Midget ‘AAA’ Optimist Chiefs hold try-outs last week

  • Sep. 9, 2015 2:51 p.m.

TRYOUTS BEGIN – Red Deer Midget ‘AAA’ Optimist Chiefs began their tryouts last Friday. J. Bussard (yellow) pushes the puck up the ice under heavy coverage from green players.

When it comes to a legacy team like the Red Deer Midget ‘AAA’ Optimist Chiefs, expectations were high for the 150 athletes who tried for the team over the last week.

This past weekend the 2012 and 2013 National ‘AAA’ champions began their try-outs at the Red Deer Arena. Over the course of the past six days, head coach Brandin Cote and his assistant coaches whittled down the massive amount of hopefuls in hopes of finding the top talent for their team.

The top 30 players will take to the ice Sept. 10th for their chance to play in the team’s annual Black & White Game. From there coaching staff will select a final 28 players to go to the Strathmore Exhibition Tournament, with the final roster being set around the third week of September.

Cote, who is now in his second season coaching the team following the retirement of long-time coach Doug Quinn, said it’s not just a player’s skill coaches are looking at. Attitude, determination, willingness to learn and a team spirit all play a part as well.

“At any level a player’s attitude can be the most important part of their game,” said Cote. “You have to want to be the best, want to be successful, and you have to want and understand what it takes to win.

“At the end of the day, hockey is a game you’re supposed to enjoy – when you enjoy it and bring a positive attitude to the rink every day great things happen.”

With high expectations from the community following past team successes, Cote said it can be intimidating for players to join the team – however, it also makes the pride of playing for such a high level team much greater and adds to the team’s continuous winning culture.

“The community really embraces this team and this program – the kids take a lot of pride in the institution that is the Red Deer Midget ‘AAA’ Optimist Chiefs and so do we as coaches,” he said.

“Team success is the most important thing, teaching a team to work together and not just work toward their individual goals is huge and if you can do that with a team, then winning tends to fall right into place and take care of itself.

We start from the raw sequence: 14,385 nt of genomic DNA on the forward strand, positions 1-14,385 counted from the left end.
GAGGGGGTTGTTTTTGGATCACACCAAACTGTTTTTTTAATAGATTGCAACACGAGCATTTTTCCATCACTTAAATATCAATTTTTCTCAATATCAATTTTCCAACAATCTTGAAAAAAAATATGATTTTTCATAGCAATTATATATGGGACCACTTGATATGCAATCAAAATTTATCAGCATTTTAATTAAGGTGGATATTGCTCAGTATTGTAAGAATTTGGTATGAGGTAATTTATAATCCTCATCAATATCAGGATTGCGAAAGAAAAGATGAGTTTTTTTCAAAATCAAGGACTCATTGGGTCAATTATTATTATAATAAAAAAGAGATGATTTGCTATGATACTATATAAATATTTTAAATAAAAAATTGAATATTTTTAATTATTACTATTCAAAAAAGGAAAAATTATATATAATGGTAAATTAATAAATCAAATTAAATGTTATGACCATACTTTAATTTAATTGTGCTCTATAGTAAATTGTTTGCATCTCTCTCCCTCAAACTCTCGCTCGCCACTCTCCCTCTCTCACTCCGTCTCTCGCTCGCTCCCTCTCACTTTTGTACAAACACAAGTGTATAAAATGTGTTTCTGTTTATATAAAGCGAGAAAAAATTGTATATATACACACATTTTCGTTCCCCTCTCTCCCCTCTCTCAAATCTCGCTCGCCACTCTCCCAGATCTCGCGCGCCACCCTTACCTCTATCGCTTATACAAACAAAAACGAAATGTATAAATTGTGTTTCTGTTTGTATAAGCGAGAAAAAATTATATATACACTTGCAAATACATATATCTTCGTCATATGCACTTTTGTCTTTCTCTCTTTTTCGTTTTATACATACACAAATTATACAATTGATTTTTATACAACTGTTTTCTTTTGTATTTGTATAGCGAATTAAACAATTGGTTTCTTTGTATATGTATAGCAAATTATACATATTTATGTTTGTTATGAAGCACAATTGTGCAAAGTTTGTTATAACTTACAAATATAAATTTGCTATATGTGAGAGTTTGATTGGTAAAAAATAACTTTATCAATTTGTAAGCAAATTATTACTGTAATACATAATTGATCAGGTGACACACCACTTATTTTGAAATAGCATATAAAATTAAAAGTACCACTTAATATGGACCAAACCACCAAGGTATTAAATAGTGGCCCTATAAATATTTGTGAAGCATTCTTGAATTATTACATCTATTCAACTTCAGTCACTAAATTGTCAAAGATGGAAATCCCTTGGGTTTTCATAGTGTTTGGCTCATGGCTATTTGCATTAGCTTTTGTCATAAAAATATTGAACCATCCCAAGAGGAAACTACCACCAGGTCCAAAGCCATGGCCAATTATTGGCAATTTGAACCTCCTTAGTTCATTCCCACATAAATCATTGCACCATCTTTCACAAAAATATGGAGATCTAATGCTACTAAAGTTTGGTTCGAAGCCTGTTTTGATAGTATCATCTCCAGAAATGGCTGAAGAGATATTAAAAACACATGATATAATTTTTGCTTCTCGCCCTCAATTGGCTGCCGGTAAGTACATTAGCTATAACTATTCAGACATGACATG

“To coach a winning team, and be a winning team, it means the having the consistency to come down to the rink everyday and have the willingness to put in the work and prepare for what it’s going to take.”

While Coach Cote and the Chiefs didn’t have the season he had hoped for last year, he is encouraged by their goaltending situation this year. He hopes to see the defense with more depth than it had last year adding the team has a solid group of forwards making their way up.

“Skill-wise we are there, so now we need to bring it all together and focus on who wants to be a team player and commit to getting better.”

Cote himself is no stranger to the national stage.

Prior to joining the Chiefs as head coach, Cote played for a number of junior hockey teams across North America and Europe during his minor pro career. Following his days as on the ice as a player he spent time as an assistant coach for the Red Deer College Kings and Queens before taking over the Senior ‘A’ Bentley Generals where he rallied the team to become the 2012 Allan Cup champions.

The young coach, 34, said last season was a bit of an eye opener for him as he transitioned from coaching men to men in the making. With an age range of 15- to 18-year-olds on his team, the coach found he was going to be playing a slightly different role.

“The teaching aspect of being a coach plays a much larger role at this level – you really have to be there for your players and be there to hold them accountable while at the same time being there for them when they need it,” said Cote who can be found off ice as a teacher at St. Patrick’s Community School.

“At this age it’s a big thing for them to be playing for a team like this and it can land them with a lot of pressure on their shoulders at a young age and as a coach part of your job is also to help alleviate some of that for them.”


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